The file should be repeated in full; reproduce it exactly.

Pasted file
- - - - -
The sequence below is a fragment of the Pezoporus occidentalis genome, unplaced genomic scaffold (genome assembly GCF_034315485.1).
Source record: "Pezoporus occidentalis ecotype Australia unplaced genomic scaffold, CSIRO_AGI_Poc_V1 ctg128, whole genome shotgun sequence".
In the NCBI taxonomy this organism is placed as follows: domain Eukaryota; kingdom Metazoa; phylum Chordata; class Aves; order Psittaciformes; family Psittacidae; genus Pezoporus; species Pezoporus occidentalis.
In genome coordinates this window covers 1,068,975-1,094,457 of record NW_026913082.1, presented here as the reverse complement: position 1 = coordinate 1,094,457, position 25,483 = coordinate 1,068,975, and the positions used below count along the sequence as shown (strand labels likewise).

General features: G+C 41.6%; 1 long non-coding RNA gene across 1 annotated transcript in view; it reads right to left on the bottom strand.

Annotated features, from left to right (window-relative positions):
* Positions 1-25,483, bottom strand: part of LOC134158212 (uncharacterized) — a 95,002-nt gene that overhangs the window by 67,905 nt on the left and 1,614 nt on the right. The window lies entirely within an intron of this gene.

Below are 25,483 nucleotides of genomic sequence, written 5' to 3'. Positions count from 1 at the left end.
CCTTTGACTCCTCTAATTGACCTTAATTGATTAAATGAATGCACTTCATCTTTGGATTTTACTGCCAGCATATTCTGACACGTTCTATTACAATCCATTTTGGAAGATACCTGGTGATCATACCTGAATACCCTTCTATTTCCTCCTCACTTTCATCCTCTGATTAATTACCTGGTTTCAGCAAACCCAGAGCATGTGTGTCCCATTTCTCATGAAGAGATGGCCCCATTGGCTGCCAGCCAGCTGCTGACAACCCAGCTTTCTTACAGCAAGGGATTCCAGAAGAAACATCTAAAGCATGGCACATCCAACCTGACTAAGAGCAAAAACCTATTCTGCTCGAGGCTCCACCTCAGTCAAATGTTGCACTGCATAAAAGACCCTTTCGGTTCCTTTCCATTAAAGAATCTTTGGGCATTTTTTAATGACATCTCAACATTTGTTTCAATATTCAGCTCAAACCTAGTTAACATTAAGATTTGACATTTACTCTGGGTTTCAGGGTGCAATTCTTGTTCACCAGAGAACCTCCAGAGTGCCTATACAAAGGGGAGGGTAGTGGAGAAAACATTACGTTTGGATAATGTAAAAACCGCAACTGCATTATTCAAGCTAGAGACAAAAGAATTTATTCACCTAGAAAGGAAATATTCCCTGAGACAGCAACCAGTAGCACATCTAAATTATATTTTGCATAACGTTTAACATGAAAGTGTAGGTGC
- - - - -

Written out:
The sequence below is a fragment of the Pezoporus occidentalis genome, unplaced genomic scaffold (genome assembly GCF_034315485.1).
Source record: "Pezoporus occidentalis ecotype Australia unplaced genomic scaffold, CSIRO_AGI_Poc_V1 ctg128, whole genome shotgun sequence".
In the NCBI taxonomy this organism is placed as follows: domain Eukaryota; kingdom Metazoa; phylum Chordata; class Aves; order Psittaciformes; family Psittacidae; genus Pezoporus; species Pezoporus occidentalis.
In genome coordinates this window covers 1,068,975-1,094,457 of record NW_026913082.1, presented here as the reverse complement: position 1 = coordinate 1,094,457, position 25,483 = coordinate 1,068,975, and the positions used below count along the sequence as shown (strand labels likewise).

General features: G+C 41.6%; 1 long non-coding RNA gene across 1 annotated transcript in view; it reads right to left on the bottom strand.

Annotated features, from left to right (window-relative positions):
* Positions 1-25,483, bottom strand: part of LOC134158212 (uncharacterized) — a 95,002-nt gene that overhangs the window by 67,905 nt on the left and 1,614 nt on the right. The window lies entirely within an intron of this gene.

Below are 25,483 nucleotides of genomic sequence, written 5' to 3'. Positions count from 1 at the left end.
CCTTTGACTCCTCTAATTGACCTTAATTGATTAAATGAATGCACTTCATCTTTGGATTTTACTGCCAGCATATTCTGACACGTTCTATTACAATCCATTTTGGAAGATACCTGGTGATCATACCTGAATACCCTTCTATTTCCTCCTCACTTTCATCCTCTGATTAATTACCTGGTTTCAGCAAACCCAGAGCATGTGTGTCCCATTTCTCATGAAGAGATGGCCCCATTGGCTGCCAGCCAGCTGCTGACAACCCAGCTTTCTTACAGCAAGGGATTCCAGAAGAAACATCTAAAGCATGGCACATCCAACCTGACTAAGAGCAAAAACCTATTCTGCTCGAGGCTCCACCTCAGTCAAATGTTGCACTGCATAAAAGACCCTTTCGGTTCCTTTCCATTAAAGAATCTTTGGGCATTTTTTAATGACATCTCAACATTTGTTTCAATATTCAGCTCAAACCTAGTTAACATTAAGATTTGACATTTACTCTGGGTTTCAGGGTGCAATTCTTGTTCACCAGAGAACCTCCAGAGTGCCTATACAAAGGGGAGGGTAGTGGAGAAAACATTACGTTTGGATAATGTAAAAACCGCAACTGCATTATTCAAGCTAGAGACAAAAGAATTTATTCACCTAGAAAGGAAATATTCCCTGAGACAGCAACCAGTAGCACATCTAAATTATATTTTGCATAACGTTTAACATGAAAGTGTAGGTGC